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IPEN

A Toxics-Free Future

Human Rights

Stories from women working at two Samsung factories in Vietnam are documented in a report by the  Hanoi-based Research Center for Gender, Family and Environment in Development (CGFED) and IPEN. The unprecedented study of 45 workers reports frequent fainting, dizziness, miscarriages, standing for eight-to-twelve hours, and alternating day/night shift work. This study is important because the lives and rights of workers in the electronics industry in Vietnam have been neglected in research and policy.

In the nearest future, we expect a major and important event for all of us - the First Conference of the Parties of the Minamata Convention on Mercury. We invested a lot of effort into the development and promotion of the Convention. We congratulate all people who facilitated the event by their work, knowledge and devotion!

The Minamata Convention on Mercury prioritises environmental considerations over interests of global businesses used to pursue their financial gains in a resource-based economy that ignores environmental effects. It is not only associated with banning primary mercury extraction from global deposits, it also deals with tightening control over different industrial operations, particularly with extraction and processing non-ferrous metals ores, that are accompanied by uncontrolled releases of many tons of mercury into the environment.

The National Assembly in Seoul, South Korea has paid meaningful attention to the hazardous conditions in the semi-conductor industry by hosting Supporters of Health and Rights of People in the Semi-Conductor Industry (SHARPs) and IPEN for a premiere of the new documentary film, "Stories from the Clean Room.” In preparation for the film premiere, IPEN Senior Science and Technical Advisor Joseph DiGangi, PhD wrote an article that appeared in the Korean media outlets OhMyNews and MediaToday. The main purpose of the article was to introduce the international concern about toxic exposure and occupational health and safety that has been generated by the deaths and grave illnesses of former Samsung workers.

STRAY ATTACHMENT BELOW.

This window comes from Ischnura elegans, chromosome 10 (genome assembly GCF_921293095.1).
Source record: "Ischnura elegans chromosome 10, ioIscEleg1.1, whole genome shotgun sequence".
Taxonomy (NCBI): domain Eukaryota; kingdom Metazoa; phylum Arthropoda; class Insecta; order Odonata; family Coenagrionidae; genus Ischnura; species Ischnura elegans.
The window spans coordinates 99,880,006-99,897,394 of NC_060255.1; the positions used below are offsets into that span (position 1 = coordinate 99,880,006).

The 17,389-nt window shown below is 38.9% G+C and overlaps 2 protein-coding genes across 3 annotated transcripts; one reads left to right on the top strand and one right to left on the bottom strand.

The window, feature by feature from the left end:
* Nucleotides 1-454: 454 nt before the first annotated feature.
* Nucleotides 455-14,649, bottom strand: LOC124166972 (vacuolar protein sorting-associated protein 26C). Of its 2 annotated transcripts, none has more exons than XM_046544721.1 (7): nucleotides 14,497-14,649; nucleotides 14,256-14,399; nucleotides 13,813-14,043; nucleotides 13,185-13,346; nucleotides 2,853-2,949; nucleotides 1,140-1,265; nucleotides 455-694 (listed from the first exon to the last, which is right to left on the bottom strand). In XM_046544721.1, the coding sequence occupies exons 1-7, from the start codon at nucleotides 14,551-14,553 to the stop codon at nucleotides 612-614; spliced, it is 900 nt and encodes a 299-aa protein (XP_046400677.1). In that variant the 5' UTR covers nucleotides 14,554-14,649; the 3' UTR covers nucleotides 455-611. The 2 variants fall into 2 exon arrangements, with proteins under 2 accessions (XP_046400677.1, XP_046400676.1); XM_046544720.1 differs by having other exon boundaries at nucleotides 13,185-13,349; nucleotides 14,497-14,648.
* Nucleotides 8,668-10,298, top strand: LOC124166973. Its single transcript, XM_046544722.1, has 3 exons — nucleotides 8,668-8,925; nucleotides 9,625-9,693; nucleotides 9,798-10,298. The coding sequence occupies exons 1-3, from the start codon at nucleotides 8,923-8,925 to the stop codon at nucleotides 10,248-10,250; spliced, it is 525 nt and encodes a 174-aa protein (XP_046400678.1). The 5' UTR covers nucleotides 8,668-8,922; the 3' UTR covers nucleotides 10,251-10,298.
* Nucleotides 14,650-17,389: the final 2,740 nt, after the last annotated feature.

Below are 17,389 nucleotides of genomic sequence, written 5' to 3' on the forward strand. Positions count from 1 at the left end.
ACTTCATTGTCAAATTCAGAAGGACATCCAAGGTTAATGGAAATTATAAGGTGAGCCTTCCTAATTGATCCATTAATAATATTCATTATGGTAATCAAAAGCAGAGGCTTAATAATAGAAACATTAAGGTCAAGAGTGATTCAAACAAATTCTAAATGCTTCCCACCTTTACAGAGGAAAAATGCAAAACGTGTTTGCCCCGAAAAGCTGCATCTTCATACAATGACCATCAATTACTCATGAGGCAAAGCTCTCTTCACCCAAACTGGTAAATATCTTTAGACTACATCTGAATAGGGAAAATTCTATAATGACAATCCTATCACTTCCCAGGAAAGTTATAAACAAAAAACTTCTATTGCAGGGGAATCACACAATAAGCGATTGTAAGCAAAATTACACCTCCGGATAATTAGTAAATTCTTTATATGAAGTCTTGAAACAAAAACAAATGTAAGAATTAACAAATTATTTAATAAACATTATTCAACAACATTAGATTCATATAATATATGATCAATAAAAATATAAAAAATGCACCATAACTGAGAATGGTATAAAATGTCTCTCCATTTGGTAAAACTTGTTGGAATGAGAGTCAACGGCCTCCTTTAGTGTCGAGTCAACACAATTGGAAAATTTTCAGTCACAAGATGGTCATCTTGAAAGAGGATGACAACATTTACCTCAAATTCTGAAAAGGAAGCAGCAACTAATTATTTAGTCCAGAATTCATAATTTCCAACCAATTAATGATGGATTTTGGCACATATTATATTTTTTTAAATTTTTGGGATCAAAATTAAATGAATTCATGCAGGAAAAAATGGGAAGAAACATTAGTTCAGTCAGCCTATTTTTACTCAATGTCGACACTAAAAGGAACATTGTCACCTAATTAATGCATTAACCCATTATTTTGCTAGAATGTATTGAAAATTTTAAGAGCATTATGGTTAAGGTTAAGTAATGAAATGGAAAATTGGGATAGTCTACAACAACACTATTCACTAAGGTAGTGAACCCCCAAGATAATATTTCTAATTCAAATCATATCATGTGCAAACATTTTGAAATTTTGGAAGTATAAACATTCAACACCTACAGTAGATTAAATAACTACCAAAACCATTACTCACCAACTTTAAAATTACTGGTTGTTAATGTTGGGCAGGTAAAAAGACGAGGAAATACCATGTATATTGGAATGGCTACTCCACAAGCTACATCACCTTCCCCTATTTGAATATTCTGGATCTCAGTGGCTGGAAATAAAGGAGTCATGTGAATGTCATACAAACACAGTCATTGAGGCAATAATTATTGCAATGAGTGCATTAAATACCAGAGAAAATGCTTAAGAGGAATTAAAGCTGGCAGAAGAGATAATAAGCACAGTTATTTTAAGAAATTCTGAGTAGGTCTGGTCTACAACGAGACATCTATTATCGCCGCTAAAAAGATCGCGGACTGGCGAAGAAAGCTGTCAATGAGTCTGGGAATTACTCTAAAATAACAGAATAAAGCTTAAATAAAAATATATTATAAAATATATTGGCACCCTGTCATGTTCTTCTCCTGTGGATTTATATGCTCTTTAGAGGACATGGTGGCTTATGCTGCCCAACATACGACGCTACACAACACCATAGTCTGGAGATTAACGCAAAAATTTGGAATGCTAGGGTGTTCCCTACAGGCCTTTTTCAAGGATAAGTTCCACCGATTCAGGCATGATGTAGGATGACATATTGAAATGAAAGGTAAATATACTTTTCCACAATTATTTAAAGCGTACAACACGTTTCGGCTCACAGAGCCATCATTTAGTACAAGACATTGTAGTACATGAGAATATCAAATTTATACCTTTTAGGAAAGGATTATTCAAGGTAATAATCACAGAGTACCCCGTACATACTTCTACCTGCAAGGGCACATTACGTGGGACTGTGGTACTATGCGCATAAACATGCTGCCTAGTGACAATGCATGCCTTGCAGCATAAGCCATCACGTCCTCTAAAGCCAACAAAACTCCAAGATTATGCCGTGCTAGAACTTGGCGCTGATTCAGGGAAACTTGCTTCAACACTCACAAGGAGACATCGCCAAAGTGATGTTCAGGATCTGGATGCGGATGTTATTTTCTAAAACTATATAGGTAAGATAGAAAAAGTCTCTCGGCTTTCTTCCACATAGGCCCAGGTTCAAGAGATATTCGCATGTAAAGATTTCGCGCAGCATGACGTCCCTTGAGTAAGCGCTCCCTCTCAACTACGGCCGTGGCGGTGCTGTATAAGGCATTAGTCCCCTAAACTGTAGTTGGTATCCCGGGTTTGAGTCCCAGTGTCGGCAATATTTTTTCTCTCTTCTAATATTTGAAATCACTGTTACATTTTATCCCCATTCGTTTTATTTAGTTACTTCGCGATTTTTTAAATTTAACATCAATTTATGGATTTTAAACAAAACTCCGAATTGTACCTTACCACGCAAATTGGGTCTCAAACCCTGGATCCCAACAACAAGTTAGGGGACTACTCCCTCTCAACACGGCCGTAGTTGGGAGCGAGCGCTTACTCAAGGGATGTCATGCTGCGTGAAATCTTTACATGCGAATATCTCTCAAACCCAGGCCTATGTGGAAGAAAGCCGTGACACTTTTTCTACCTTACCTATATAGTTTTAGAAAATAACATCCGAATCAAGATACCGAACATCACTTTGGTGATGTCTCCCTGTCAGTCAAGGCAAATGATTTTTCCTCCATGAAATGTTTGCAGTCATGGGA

https://www.bloomberg.com/news/photo-essays/2017-06-15/these-women-are-p...

Workers in Asian factories might still be exposed to chemicals banned in the U.S. 25 years ago. Photographs by Anastasia Taylor-Lind for Bloomberg Businessweek.

To the Minjoo Party of Korea: We represent international networks that have been focusing for many years on human rights, occupational health and environmental health in the global electronics industry. We stand in solidarity with SHARPS during their historic 600+ day sit-in at Samsung.  

The recent framework agreement signed by the Minjoo Party and SHARPS (see below) provides key objectives for worker safety policies including right-to-know, protecting sub-contractor workers, and strengthening enforcement and penalties to increase corporate accountability. 

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